Read my previous posts on this story here.
I’m guessing posts on this blog and my WorldNetDailycom columns were included as reasons by the defense to keep evidence and photos secret. Of course the Miami Herald attorney would label these as “fairly obscure websites.” Sniff, sniff. From the Miami Herald, today:
The public has the right to view evidence in the case of a woman accused of illegally providing healthcare during a botched abortion at a Hialeah clinic, a judge ruled Thursday.
Lawyers for Belkis Gonzalez, 44, citing extensive media coverage and harsh commentary in Internet postings on anti-abortion websites, had asked that evidence be kept secret to “assure a fair trial.”
Gonzalez fears ”physical and mental harm after receiving anonymous threats,” said her lawyers, who also asked that prosecutors be barred from speaking to reporters about the case….
But Miami-Dade Circuit Judge John Thornton refused to seal the evidence or issue a gag order. However, Thornton asked to view photos taken by police at the clinic before deciding whether to allow their release, a decision he will make next week.
”I’m inclined, frankly, to release those,” he said.
The defense motion to seal was opposed by The Miami Herald and WTVJ-NBC 6.
In the case being watched by both sides of the abortion debate, Miami-Dade prosecutors charged Gonzalez last month with evidence tampering and practicing healthcare without a license resulting in injury.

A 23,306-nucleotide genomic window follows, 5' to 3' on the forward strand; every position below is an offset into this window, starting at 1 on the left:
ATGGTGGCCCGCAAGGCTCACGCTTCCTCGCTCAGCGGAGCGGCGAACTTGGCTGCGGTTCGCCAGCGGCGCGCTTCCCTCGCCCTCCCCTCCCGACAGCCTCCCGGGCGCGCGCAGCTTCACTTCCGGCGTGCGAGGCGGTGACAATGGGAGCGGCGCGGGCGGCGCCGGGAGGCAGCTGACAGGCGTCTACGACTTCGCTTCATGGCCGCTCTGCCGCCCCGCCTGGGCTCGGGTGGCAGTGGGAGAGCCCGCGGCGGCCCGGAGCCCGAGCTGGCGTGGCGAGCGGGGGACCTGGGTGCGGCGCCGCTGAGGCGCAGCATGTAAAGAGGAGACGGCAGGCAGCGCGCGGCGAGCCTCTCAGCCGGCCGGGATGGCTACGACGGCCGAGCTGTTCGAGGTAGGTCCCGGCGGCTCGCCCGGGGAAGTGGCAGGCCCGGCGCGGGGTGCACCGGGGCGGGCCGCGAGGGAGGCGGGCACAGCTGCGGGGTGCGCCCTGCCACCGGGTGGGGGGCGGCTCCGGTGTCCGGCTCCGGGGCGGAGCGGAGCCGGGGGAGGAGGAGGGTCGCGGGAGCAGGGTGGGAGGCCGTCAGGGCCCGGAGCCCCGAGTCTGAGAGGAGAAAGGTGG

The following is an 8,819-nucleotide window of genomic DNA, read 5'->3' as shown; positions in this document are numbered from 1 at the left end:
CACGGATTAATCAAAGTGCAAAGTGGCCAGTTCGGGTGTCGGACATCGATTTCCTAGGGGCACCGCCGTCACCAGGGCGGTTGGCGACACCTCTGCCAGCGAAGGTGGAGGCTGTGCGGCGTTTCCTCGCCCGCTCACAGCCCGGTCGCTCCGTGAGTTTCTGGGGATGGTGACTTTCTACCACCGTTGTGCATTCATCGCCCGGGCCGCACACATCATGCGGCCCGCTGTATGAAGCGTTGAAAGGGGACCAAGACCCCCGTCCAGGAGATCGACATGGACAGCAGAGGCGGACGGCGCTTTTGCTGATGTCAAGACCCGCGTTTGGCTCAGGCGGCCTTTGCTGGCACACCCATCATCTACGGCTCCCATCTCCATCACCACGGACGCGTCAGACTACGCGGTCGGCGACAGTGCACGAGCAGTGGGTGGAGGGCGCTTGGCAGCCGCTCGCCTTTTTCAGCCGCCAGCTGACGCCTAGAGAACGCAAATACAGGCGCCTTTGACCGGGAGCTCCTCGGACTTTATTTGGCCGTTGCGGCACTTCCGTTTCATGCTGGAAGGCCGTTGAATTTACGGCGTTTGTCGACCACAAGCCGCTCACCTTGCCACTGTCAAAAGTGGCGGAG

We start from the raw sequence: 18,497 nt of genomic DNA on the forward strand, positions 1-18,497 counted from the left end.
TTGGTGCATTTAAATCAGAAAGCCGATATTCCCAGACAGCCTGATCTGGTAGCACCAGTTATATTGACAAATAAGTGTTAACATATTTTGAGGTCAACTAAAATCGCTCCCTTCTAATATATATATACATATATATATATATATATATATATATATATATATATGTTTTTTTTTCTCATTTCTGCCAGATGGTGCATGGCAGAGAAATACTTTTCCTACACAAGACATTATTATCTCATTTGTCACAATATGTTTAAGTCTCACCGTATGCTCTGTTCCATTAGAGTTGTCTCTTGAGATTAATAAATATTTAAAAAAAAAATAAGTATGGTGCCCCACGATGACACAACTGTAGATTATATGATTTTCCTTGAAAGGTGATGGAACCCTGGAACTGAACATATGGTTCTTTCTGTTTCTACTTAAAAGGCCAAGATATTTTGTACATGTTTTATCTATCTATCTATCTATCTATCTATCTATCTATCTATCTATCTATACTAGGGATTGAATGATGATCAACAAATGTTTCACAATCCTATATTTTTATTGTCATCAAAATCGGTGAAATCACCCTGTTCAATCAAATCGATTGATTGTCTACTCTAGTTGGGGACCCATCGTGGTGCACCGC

The incident at issue started in July 2006 when Sycloria Williams, just over 21 weeks pregnant and about to undergo an abortion, unexpectantly gave birth to a baby girl while inside A GYN Diagnostic Center…. The woman told police of seeing the ”infant moving, making noises for approximately 5 minutes,” an arrest warrant says.
Prosecutors say Gonzalez, who is not licensed to provide healthcare, snipped the umbilical cord, swept the baby into a medical waste bag and hid the body from detectives for one week.
Prosecutors did not charge her with manslaughter or murder because they could not prove the baby would have survived outside the womb or that Gonzalez’s actions caused the baby’s death. The Miami-Dade medical examiner concluded the cause of death was “extreme prematurity.”
Gonzalez’s motion asked the judge to seal records that are known as ”discovery:” police reports, witness and expert statements, photos, medical examiner reports – most of which are typically public record once prosecutors release them to the defense.
Her lawyers cited 2 Miami Herald articles, reports and reader comments from various anti-abortion websites, and statistics on violence against abortion clinics.
In court Thursday, defense lawyer Alberto Milian suggested press coverage had fueled anti-abortion websites, which labeled Gonzalez ”a murderer and a monster” and have“created a lynching environment on the Internet.”
Attorney Scott Ponce, representing the newspaper, pointed out that a detailed arrest warrant already made public described much of the evidence.
”Frankly, this isn’t a case where there is tons of publicity,” he told the judge. “Two articles. The rest are postings on fairly obscure websites.”
If convicted on both charges, Gonzalez could be sentenced to up to 15 years in prison. Gonzalez is also on probation for practicing medicine without a license at another of her abortion clinics in Broward County.
[HT: Operation Rescue's Cheryl Sullenger and reader Susie A.]